14. EaglesPDX

    EaglesPDX Member

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    Amazing facts we learned in grade school...but again...nothing to do with the comment about higher energy density batteries increasing range which applies to all vehicles.

    in case of T3 and the desire for more range over greater acceleration one would have to assume the battery is constant so the greater range would come from smaller, more efficient motors and controls geared toward range that would not give as great an acceleration but would give greater range.
     
  15. Red Sage

    Red Sage The Cybernetic Samurai

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    Interesting. People seem to complain about the current form of automatic scoot-forward, where the car on Autopilot seeks to 'close the gap' in traffic a bit more aggressively than they would prefer. It seems they would prefer there was an automatic back off instead -- so that the car slows in traffic at a quicker rate, thereby leaving a greater gap between your own vehicle and slower moving, or stopped, traffic ahead of you. In most situations, I rather agree with Enzo Ferrari, "What's behind you, doesn't matter."

    To me, inclement weather is anything without several miles of visibility and temperatures substantially over 75° Fahrenheit. To put it another way? Heavy fog, heavy rain, heavy sleet, hail, gusting winds, standing water, black ice, snowdrifts -- all of these pass for inclement weather in my mind. I learned that on most freeway interchanges and offramps, the yellow/amber warning signs for lower speeds can be ignored here in California -- unless it is raining. If the orange sign says '35', you can typically take the turn at 50 or more (without frightening the passengers TOO much). But in the rain, it is best to go ahead and throttle down to the 35 MPH recommendation. Driving across I-40 in Tennessee, I learned that regardless of conditions you should ALWAYS obey the warning signs. Their offramps are much shorter and steeper, so you can get into trouble REAL quick.
     
  16. dgpcolorado

    dgpcolorado high altitude member

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    One should slow down in snow but typically the savings in drag from slower speeds is more than made up for by the increased energy to push through snow. A lot depends on the amount and type of snow. Warm wet snow can be slick and heavy to push through. Very cold* dry snow often makes for decent traction IME. But there is no way I am going to take a 300+ mile road trip if roads are snow packed; I can wait for better weather.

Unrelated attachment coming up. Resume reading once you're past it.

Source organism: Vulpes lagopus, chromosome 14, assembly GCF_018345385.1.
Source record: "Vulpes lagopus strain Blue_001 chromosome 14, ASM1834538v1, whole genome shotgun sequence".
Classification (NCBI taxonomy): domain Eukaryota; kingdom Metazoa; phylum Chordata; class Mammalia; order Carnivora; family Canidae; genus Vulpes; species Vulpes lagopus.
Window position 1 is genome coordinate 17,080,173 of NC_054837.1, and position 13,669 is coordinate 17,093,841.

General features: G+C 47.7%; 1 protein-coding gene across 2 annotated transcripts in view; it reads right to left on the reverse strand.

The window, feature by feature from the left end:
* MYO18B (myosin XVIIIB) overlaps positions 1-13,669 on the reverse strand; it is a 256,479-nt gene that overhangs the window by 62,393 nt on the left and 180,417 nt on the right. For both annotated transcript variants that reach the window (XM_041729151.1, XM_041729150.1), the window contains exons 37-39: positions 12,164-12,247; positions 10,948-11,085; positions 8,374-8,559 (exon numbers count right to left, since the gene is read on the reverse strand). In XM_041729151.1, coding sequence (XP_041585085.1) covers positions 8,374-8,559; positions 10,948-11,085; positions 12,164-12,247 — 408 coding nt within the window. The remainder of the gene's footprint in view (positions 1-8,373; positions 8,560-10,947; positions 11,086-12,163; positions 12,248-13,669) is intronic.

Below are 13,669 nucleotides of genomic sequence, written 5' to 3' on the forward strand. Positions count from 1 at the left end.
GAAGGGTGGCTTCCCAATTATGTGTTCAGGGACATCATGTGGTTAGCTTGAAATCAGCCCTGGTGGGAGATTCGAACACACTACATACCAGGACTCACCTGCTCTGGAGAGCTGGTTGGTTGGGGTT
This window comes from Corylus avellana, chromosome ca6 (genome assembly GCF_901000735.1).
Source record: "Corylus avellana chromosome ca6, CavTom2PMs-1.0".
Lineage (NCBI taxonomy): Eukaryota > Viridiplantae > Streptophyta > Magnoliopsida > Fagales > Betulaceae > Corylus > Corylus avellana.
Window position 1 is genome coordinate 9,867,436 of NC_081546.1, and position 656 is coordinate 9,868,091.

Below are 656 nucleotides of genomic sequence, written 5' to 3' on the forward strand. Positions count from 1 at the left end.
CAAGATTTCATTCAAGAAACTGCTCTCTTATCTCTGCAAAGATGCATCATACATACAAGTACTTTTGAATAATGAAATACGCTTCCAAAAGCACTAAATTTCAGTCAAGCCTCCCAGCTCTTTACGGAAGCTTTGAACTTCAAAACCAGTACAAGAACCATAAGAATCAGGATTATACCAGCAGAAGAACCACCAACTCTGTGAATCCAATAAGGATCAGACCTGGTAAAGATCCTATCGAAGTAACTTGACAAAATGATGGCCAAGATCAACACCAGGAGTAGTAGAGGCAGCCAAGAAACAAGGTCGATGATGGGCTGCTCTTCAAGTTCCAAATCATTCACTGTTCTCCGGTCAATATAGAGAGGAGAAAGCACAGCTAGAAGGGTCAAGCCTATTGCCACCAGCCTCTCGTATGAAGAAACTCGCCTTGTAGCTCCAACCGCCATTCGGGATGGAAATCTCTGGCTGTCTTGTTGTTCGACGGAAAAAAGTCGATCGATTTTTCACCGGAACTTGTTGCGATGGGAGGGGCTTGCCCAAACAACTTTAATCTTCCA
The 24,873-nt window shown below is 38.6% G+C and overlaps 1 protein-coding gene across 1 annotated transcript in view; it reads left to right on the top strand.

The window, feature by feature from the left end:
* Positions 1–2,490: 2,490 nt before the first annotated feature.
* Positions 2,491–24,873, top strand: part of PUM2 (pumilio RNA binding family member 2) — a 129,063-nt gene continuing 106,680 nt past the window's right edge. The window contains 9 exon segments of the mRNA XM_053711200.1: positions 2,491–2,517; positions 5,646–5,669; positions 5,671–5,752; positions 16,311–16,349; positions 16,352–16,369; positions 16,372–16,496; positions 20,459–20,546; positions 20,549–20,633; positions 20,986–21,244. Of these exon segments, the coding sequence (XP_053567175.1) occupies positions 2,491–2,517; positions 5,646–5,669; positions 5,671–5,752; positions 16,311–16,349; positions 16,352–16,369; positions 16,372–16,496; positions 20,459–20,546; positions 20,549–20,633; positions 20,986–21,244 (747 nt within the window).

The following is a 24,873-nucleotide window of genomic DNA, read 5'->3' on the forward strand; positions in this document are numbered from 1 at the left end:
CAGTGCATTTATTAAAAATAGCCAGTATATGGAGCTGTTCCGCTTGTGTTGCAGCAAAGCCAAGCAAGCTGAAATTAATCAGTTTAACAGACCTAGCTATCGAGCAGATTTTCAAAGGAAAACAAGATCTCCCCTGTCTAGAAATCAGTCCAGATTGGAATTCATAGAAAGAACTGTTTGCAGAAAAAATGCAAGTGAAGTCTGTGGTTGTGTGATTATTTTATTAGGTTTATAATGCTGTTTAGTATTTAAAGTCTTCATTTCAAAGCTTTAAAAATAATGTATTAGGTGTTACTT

I mostly drive clear roads even in winter but temperatures around 20ºF (-7ºC) are common here and really increase energy usage due to increased drag, rolling resistance, heater use, and the like. And it gets worse with cold mornings below 0ºF (-18ºC). The coldest I can recall was about -22ºF (-30ºC), which is probably no big deal to someone in Minnesota, Canada, or Alaska.

    "Real world" range depends a lot on what sort of conditions one is assuming!


    * For me, "very cold" is when the snow is "squeaky cold" (about 9ºF or less). Walking on squeaky cold snow is one of life's joys! It also makes for good skiing.
     
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  17. Garlan Garner

    Garlan Garner Banned

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    Sounds logical to me.
     
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  18. Automaton

    Automaton Member

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    Without both range and acceleration, I would not buy any car. If all I wanted was range, I would have bought a Volt since it has an ICE backup to cover long trips. Or the Bolt... I think that's the newest slow ugly American electric car with decent range? However, that thing is slower than snot. If all I wanted was speed, I did almost buy a Subaru WRX. The WRX gets terrible gas mileage though, and the sales guys don't allow WRX test drives, so I swore off the WRX. I have driven slow cars (7s+ 0-60mph) up until my current car because that's all I could afford. My current car does 0-60 in 4.9s, which is plenty fast for me and I wouldn't want to go noticeably slower than that. I'm hoping the dual motor Model3 can come close. It's not about racing or speeding. I typically cruise along with the flow of traffic around me. It's about maneuverability in respect to other cars when needed and a little bit of onramp fun here and there. If I theoretically had to sacrifice a little range (while still remaining comfortably usable) to get acceptable acceleration, I would be ok with that.
     
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  19. Jersey Shore Tom

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    That's one slow car! Sneeze Travels 100 mph
     
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  20. Garlan Garner

    Garlan Garner Banned

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    That's disgusting. I'm glad my M3 is going to have the biohazard filter built in. :)